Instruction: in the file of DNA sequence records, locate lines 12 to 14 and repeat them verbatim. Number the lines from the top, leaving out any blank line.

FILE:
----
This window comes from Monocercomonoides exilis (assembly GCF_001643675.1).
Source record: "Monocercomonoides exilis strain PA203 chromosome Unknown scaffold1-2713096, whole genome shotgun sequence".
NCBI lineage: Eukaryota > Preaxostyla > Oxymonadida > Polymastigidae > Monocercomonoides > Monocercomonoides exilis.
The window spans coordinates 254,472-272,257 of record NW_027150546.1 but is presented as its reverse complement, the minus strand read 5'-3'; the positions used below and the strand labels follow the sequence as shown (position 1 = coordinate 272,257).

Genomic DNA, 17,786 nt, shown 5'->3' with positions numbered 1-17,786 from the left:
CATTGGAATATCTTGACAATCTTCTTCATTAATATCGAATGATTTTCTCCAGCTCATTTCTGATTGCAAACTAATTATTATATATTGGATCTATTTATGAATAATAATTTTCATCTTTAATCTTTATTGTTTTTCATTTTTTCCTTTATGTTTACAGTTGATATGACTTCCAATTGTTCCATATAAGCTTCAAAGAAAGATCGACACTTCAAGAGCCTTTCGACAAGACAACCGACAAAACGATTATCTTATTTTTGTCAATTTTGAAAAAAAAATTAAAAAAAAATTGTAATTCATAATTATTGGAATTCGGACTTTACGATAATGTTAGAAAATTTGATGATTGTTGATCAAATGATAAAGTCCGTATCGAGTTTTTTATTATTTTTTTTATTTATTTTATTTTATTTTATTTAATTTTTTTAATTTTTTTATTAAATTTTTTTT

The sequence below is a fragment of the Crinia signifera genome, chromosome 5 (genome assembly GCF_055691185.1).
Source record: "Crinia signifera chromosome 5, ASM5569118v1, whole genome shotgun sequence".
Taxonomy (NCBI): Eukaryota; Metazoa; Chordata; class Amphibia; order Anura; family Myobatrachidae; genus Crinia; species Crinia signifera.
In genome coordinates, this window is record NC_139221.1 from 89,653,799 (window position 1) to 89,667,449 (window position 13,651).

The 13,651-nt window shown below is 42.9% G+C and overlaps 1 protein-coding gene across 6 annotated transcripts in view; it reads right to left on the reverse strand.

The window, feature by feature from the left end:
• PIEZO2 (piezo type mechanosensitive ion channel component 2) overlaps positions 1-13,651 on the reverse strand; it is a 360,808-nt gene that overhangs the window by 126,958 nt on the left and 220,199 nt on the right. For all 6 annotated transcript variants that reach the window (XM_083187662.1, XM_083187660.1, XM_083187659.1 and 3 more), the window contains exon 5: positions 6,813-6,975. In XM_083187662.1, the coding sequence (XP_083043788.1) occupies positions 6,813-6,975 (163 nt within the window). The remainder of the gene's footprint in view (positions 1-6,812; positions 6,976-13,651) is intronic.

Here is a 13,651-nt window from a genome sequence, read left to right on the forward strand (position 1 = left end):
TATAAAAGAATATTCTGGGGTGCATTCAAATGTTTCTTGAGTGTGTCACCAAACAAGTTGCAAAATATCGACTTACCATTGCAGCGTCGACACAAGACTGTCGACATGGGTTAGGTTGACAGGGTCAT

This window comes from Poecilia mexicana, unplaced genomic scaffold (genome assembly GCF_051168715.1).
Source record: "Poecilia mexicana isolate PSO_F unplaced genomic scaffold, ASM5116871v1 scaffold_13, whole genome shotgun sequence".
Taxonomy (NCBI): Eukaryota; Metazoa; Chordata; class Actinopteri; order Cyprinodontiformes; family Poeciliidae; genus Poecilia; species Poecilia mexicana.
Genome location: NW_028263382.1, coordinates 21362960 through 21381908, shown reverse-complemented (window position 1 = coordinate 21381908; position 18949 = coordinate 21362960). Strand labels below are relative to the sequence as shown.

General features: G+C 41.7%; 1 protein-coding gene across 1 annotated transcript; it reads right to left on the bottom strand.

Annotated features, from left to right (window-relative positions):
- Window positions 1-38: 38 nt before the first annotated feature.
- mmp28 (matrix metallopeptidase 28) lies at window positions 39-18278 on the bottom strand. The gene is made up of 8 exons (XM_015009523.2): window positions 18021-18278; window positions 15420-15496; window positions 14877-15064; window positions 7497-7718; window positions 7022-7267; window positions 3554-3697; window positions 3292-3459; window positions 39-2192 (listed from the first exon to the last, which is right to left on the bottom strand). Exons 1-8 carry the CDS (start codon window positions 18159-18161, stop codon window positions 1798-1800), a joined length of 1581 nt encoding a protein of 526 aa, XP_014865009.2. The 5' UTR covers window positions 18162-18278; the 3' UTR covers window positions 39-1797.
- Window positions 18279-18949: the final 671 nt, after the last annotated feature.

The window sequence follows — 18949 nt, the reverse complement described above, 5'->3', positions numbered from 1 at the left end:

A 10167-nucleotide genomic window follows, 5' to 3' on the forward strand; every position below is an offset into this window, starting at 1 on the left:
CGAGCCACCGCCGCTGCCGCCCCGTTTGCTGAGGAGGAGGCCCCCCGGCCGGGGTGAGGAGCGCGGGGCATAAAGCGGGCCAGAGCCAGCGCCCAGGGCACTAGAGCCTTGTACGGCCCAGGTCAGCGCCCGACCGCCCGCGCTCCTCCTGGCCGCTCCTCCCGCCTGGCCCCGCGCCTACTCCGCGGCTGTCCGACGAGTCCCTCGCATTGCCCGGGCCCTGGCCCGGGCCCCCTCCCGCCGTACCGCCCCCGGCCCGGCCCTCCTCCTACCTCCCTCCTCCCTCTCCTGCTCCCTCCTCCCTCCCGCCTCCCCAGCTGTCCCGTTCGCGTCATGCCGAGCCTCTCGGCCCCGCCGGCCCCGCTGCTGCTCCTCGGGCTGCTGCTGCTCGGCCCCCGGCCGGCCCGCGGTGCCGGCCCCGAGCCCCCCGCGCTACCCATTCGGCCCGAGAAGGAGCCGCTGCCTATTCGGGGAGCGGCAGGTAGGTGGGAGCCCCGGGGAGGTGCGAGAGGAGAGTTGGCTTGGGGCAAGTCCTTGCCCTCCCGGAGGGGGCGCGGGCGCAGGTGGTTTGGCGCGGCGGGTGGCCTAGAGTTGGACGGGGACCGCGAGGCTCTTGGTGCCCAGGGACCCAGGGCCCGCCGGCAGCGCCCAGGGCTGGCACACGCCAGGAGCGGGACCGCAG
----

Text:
The window, feature by feature from the left end:
• PIEZO2 (piezo type mechanosensitive ion channel component 2) overlaps positions 1-13,651 on the reverse strand; it is a 360,808-nt gene that overhangs the window by 126,958 nt on the left and 220,199 nt on the right. For all 6 annotated transcript variants that reach the window (XM_083187662.1, XM_083187660.1, XM_083187659.1 and 3 more), the window contains exon 5: positions 6,813-6,975. In XM_083187662.1, the coding sequence (XP_083043788.1) occupies positions 6,813-6,975 (163 nt within the window). The remainder of the gene's footprint in view (positions 1-6,812; positions 6,976-13,651) is intronic.

Here is a 13,651-nt window from a genome sequence, read left to right on the forward strand (position 1 = left end):